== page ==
Pining for a PROPER TREE
When her grandson longed for a Christmas tree that reached the ceiling, JACKIE FRENCH embarked on a search that took her back to her childhood
The first Christmas tree I remember was purloined by my mother. It was a straggly casuarina, growing by the side of the road. We put my brother in his pram and wheeled him up the road, then Mum took out her trusty bread knife and we took turns sawing through the tree trunk. My baby brother and the tree shared the pram on the way home.
I vaguely think we did much the same for many years. Christmas trees weren’t easy to buy back then, nor did we have much money, and I had never even heard of an artificial tree.
Year after year we looked for an inconspicuous casuarina that wouldn’t be missed – or at least could be chopped down with no-one noticing. Then I married into a family who regarded a gum tree as the only possible Christmas tree, and chose the sacrificial victim on their farm months ahead, pruning it to make sure it was perfect before chopping it down on Christmas Eve.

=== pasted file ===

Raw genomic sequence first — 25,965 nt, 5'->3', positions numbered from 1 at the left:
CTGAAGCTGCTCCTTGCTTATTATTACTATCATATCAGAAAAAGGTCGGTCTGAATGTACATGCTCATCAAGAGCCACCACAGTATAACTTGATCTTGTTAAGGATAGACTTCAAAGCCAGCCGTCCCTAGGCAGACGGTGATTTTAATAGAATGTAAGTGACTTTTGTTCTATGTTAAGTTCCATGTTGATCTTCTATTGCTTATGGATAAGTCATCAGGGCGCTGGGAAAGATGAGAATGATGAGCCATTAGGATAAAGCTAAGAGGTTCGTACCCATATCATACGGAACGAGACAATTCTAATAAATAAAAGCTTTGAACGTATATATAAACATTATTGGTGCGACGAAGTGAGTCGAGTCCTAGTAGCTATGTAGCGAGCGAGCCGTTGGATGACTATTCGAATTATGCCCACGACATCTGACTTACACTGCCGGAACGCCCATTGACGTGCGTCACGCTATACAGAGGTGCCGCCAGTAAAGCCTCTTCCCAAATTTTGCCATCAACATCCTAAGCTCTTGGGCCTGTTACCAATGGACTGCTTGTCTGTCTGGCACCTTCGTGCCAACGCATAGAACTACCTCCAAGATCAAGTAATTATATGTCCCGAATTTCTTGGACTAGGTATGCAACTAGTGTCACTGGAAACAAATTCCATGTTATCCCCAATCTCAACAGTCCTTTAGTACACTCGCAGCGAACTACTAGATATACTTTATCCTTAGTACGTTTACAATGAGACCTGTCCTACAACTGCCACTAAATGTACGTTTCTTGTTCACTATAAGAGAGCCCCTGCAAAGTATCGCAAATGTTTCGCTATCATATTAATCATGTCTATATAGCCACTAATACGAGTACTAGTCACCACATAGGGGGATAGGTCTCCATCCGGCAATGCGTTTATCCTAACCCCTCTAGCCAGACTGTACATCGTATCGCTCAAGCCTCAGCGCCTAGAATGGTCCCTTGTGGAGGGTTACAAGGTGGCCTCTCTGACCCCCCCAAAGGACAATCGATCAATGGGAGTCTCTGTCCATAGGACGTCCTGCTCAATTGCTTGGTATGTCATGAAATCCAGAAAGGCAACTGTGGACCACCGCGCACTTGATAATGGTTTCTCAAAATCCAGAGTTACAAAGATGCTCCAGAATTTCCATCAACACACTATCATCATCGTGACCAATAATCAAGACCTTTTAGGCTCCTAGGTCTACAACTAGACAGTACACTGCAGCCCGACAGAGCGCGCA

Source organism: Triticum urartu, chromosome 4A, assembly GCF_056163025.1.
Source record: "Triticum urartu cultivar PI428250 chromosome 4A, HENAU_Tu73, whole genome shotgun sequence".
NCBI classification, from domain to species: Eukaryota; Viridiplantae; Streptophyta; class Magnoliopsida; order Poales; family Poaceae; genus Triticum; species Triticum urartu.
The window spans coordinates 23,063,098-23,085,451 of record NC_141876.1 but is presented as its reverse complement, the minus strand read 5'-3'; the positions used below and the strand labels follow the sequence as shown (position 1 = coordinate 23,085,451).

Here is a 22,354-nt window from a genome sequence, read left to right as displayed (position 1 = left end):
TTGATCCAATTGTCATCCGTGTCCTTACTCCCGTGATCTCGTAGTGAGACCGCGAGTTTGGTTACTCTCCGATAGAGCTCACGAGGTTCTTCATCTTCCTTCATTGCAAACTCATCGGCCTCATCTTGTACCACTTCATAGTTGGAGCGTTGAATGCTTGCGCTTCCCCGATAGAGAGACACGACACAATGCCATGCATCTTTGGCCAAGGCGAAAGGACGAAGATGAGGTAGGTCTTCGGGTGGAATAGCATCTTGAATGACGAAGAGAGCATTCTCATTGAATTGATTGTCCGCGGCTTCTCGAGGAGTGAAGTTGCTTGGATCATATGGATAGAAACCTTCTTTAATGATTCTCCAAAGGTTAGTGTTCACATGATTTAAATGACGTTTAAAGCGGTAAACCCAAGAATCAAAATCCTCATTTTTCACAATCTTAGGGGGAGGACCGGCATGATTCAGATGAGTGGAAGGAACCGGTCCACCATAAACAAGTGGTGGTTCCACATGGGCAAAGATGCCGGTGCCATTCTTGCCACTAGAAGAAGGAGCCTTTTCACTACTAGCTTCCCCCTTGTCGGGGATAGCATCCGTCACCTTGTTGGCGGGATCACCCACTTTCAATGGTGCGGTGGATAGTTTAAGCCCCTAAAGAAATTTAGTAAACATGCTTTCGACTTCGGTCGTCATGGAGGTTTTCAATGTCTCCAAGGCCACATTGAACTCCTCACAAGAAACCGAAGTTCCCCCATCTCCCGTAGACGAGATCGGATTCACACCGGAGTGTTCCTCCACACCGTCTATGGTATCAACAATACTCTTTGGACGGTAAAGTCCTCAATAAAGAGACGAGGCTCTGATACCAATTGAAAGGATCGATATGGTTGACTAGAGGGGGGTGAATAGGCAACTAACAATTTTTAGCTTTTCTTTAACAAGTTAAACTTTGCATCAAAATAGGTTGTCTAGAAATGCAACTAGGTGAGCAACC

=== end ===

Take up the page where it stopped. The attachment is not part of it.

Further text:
When I finally had a home of my own we used gum tree branches tied together to make a leafy tree. But every year my son would demand a ‘proper’ tree. The only ‘proper’ tree, of course, was Pinus radiata, sold on footpaths across Australia in the fortnight before Christmas.
We compromised. I bought potted pines of various kinds – none of them radiata, which I don’t really like. But none of them touched the ceiling, which was what he longed for.
Then came the years when our kids were Christmasing around the world, or at their